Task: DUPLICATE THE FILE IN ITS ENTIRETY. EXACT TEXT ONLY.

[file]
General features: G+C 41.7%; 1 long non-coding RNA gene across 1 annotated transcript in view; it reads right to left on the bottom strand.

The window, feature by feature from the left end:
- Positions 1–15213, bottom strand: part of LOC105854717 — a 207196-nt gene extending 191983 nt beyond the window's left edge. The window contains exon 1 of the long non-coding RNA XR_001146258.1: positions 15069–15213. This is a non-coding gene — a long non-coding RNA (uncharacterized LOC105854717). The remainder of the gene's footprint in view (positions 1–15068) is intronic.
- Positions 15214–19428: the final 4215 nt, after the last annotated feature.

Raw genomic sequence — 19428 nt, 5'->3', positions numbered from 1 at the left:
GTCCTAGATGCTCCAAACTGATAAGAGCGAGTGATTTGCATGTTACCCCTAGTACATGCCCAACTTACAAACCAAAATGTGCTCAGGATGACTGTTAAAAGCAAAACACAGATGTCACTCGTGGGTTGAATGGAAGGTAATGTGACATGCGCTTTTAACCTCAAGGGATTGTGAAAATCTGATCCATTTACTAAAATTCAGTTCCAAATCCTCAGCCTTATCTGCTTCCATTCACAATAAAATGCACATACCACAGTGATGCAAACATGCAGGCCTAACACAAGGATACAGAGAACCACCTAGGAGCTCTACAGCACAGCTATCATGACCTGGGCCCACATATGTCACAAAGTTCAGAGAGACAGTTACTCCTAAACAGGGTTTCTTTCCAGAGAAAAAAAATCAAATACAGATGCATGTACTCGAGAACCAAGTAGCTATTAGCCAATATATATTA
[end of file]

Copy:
General features: G+C 41.7%; 1 long non-coding RNA gene across 1 annotated transcript in view; it reads right to left on the bottom strand.

The window, feature by feature from the left end:
- Positions 1–15213, bottom strand: part of LOC105854717 — a 207196-nt gene extending 191983 nt beyond the window's left edge. The window contains exon 1 of the long non-coding RNA XR_001146258.1: positions 15069–15213. This is a non-coding gene — a long non-coding RNA (uncharacterized LOC105854717). The remainder of the gene's footprint in view (positions 1–15068) is intronic.
- Positions 15214–19428: the final 4215 nt, after the last annotated feature.

Raw genomic sequence — 19428 nt, 5'->3', positions numbered from 1 at the left:
GTCCTAGATGCTCCAAACTGATAAGAGCGAGTGATTTGCATGTTACCCCTAGTACATGCCCAACTTACAAACCAAAATGTGCTCAGGATGACTGTTAAAAGCAAAACACAGATGTCACTCGTGGGTTGAATGGAAGGTAATGTGACATGCGCTTTTAACCTCAAGGGATTGTGAAAATCTGATCCATTTACTAAAATTCAGTTCCAAATCCTCAGCCTTATCTGCTTCCATTCACAATAAAATGCACATACCACAGTGATGCAAACATGCAGGCCTAACACAAGGATACAGAGAACCACCTAGGAGCTCTACAGCACAGCTATCATGACCTGGGCCCACATATGTCACAAAGTTCAGAGAGACAGTTACTCCTAAACAGGGTTTCTTTCCAGAGAAAAAAAATCAAATACAGATGCATGTACTCGAGAACCAAGTAGCTATTAGCCAATATATATTA